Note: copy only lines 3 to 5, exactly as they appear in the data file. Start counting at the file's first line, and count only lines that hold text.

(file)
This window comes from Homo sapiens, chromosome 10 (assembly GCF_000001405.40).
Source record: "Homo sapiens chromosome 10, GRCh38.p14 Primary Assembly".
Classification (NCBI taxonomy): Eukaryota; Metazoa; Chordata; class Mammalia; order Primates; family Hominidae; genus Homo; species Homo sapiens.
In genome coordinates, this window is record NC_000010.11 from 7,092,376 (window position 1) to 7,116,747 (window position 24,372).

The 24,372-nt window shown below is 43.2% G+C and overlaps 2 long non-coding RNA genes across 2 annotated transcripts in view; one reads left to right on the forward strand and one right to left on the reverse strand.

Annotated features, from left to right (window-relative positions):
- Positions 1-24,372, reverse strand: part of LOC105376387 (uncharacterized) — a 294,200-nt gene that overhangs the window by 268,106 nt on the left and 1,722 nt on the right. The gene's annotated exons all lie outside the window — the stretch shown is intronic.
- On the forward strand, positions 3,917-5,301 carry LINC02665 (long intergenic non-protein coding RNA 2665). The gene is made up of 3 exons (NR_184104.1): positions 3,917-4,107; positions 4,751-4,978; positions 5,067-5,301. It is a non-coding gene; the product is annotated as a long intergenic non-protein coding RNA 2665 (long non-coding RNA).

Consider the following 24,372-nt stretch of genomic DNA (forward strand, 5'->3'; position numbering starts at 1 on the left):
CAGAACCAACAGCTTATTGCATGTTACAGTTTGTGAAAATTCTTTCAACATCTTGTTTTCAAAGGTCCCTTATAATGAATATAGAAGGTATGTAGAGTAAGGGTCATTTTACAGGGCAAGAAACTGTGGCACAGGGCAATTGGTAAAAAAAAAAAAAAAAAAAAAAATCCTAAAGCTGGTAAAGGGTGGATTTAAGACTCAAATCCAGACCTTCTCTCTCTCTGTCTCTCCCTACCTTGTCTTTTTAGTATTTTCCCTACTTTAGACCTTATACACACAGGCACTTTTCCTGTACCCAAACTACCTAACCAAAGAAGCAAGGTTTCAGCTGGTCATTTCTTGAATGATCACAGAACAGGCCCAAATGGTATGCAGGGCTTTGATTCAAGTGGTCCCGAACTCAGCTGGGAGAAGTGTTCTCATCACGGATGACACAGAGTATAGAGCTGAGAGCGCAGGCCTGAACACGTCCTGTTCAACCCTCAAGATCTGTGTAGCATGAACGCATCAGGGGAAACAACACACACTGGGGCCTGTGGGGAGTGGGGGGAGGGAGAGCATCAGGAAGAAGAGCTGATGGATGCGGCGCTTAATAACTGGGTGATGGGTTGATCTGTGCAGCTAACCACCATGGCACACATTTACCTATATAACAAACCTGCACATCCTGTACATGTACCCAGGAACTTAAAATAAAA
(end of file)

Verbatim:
Classification (NCBI taxonomy): Eukaryota; Metazoa; Chordata; class Mammalia; order Primates; family Hominidae; genus Homo; species Homo sapiens.
In genome coordinates, this window is record NC_000010.11 from 7,092,376 (window position 1) to 7,116,747 (window position 24,372).

The 24,372-nt window shown below is 43.2% G+C and overlaps 2 long non-coding RNA genes across 2 annotated transcripts in view; one reads left to right on the forward strand and one right to left on the reverse strand.